Expert Advice from other Experts
I have received emails from many people, who have asked "How can I become a wedding planner?" While there really isn't any clear cut answer, I found this article to be helpful since the advice was coming from other vendors in the wedding industry. If you have any advice for all of the startup planners, email me or post a comment. There will be lots of grateful readers, I'm sure! If no answers get posted, I'll be posting a session with fellow planners in the area with their answers!
Ask the Experts: Becoming a Wedding ProfessionalAsk the Experts is your chance to tap into a panel of wedding experts to get your most pressing wedding questions answered. If you have a question for the panel write firstname.lastname@example.org.
Dear Ask the Experts,
I got married last year and LOVED planning my wedding. I’ve helped with the weddings of a few friends as well and now I’m considering looking into doing this as a career. I’ve worked in a florist shop before and am considering either wedding planning, or becoming a florist for weddings. How do I go from being someone who loves to help with weddings to a wedding professional? What are some of the most common misunderstandings people have about working in weddings? Am I silly for thinking that just because I was good at my wedding, I’d be good at doing someone else’s?
Would-Be Wedding Professional
Rebecca of Studio B Photography says:
Being a wedding professional of any type requires building a network of trusted colleagues. Weddings are a group effort and require the coordination of several vendors to make the day go off without a hitch. You need to be able to have a firm grasp on every part that goes into a wedding, even the not so glamorous parts (like who cleans up after all the guests are gone?) You need a TON of patience, and thick skin. Weddings are VERY stressful so be prepared for mothers, brides, and even bridesmaids to snap at you and make outrageous demands.
Get in touch with a planner in your area and sit down and chat with them. Ask them what the hardest part of their job is, and also what is the most rewarding. Start getting acquainted with others in the floral business or other types vendors so you can understand how they all work together to achieve a wonderful wedding.
Thea of Rose of Sharon says:
The wedding industry is full of unexpected hard work. As a florist, you don't just design pretty arrangements. You also have to clean buckets, flowers, work tools, containers, work-space, coolers; carry buckets of flowers and water (sometimes in heels); and work on a tight schedule--you can't be late for a wedding! And don't forget, you're designing for a customer, not yourself. By working for someone else first, you can learn the ins and outs of the industry and see if this is something you really want. The wedding industry is a LOT of hard work, but it's also very rewarding.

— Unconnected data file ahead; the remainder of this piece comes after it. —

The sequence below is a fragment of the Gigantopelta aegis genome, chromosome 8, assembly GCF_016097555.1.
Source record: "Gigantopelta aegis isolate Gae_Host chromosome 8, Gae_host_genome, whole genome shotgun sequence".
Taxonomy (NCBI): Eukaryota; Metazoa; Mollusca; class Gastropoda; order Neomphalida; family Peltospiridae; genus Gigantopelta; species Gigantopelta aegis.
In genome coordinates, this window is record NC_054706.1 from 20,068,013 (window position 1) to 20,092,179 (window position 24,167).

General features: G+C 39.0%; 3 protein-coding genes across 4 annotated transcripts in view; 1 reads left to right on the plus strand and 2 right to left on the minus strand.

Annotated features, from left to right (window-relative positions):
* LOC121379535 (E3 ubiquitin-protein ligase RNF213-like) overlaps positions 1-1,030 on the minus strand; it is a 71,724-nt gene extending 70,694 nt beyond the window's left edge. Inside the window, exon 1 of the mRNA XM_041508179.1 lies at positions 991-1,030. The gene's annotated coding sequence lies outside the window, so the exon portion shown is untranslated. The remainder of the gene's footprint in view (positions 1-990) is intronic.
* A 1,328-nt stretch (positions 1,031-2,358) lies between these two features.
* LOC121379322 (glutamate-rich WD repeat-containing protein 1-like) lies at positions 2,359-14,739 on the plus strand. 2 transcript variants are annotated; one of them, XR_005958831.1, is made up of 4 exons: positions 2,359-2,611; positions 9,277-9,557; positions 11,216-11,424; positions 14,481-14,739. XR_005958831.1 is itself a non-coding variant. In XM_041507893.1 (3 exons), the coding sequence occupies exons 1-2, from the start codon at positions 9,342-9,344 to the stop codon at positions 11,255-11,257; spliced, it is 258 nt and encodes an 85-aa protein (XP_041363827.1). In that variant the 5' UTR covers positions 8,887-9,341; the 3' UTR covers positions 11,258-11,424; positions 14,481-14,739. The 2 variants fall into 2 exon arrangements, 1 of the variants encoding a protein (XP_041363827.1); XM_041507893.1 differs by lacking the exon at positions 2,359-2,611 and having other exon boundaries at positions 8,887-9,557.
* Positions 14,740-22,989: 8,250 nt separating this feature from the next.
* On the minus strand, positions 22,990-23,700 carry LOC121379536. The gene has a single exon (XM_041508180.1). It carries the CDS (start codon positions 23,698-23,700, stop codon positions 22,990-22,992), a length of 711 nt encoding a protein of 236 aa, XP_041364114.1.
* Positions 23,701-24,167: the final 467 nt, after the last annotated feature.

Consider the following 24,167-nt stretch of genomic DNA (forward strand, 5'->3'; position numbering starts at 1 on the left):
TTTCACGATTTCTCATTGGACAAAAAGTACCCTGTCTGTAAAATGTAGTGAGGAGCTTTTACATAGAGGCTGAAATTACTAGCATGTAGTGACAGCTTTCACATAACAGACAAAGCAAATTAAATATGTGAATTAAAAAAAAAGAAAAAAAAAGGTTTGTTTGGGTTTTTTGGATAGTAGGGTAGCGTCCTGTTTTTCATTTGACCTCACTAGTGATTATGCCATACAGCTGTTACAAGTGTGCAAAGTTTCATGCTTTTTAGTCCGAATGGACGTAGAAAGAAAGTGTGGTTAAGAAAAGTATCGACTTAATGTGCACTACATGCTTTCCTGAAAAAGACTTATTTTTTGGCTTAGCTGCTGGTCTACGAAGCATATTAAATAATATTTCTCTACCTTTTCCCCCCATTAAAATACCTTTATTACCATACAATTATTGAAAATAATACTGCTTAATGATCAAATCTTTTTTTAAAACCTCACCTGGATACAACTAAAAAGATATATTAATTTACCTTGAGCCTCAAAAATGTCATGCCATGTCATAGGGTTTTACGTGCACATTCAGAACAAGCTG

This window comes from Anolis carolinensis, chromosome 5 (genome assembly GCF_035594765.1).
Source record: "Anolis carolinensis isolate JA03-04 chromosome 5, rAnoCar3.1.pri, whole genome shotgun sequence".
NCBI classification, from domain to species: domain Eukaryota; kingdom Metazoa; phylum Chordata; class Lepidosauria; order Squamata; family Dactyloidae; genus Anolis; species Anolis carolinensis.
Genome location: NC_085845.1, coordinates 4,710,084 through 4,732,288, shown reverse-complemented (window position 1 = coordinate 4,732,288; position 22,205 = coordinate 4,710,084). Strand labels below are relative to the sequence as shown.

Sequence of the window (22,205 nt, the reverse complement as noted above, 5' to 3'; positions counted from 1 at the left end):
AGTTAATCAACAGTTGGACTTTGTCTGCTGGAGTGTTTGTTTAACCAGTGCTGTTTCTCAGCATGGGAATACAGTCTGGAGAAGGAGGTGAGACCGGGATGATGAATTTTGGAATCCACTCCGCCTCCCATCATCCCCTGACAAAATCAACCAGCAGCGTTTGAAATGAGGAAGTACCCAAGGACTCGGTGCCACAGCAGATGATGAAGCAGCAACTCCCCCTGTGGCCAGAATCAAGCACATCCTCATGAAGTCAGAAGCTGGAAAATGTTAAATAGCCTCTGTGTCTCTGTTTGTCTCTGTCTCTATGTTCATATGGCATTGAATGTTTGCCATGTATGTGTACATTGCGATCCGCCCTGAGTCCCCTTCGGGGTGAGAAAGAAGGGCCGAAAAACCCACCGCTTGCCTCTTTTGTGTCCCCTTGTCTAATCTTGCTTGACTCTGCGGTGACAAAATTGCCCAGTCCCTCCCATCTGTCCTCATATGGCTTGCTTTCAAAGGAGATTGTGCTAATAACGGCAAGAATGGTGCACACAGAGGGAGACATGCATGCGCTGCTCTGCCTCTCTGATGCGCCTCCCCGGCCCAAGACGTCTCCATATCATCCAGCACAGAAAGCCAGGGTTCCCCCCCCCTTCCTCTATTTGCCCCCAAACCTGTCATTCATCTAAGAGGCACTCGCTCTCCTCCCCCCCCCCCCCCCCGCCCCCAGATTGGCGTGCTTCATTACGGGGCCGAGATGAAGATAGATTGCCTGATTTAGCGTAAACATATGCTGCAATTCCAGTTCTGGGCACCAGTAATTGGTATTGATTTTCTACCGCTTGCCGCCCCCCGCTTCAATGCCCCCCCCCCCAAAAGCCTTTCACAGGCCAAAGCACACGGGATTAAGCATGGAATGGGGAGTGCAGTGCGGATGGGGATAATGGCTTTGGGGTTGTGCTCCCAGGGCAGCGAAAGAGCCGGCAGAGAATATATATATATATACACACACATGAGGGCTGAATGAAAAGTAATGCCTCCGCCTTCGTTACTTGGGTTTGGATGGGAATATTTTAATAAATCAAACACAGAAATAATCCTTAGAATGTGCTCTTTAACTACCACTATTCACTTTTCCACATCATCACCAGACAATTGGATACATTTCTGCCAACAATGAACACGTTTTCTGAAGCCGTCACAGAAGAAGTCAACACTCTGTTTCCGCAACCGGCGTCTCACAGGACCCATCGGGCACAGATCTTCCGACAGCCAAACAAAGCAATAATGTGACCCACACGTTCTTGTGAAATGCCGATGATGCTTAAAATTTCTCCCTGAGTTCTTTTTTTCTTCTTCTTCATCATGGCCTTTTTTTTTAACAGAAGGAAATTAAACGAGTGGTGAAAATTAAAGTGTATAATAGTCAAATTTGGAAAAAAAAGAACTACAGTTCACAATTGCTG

Melissa of Stylish Blooms says:
Believe it or not this is a very common question. Planning your wedding gives you the opportunity to think outside the box, get creative and see something you imagined come to life. It’s not silly to want to pursue something you truly enjoyed.
I hear on a daily basis “working with flowers must be so fun” or “ You have such a great job, your so lucky” and yes these statements are true, but it is a lot of work and at times can be stressful. There is a lot that goes in to floral designing other than pretty flowers. Planning and time management is most important. Then you'll need to be able to identify flowers, know when they are in season, the longevity and care of each flower and how many stems are per bunch for each flower type so that you can order and price out your weddings carefully. Mechanics are a big part of design as well, From bouquet holders to floral foam, wire and tape you want to make sure you know how to use them and when. Knowing floral terminology is just as important, knowing the difference between a cascade bouquet and a biedermeier bouquet will help you help a bride decide what bouquet works best with her dress.
See if you can shadow another planner or florist, learn the ins and outs, the ups and downs and then see if you still feel the same way you did after planning your wedding. I wish you the best of luck!
About our experts:
Rebecca Enslein is the owner of Studio B Photography in the Atlanta, Georgia area. As a recent bride herself, Rebecca is able to better understand what her clients need and enjoys providing them with images that capture the joy of their wedding day.
Melissa Bonoffksi is the creative force behind Stylish Blooms in Bristol, Ct. She holds an A.A.S. in floriculture and has over 13 years of design experience.
Thea Daniel, owner of Rose of Sharon Event Florist in Fayeteville, Arkansas, has been designing floral arrangements for events for 15 years.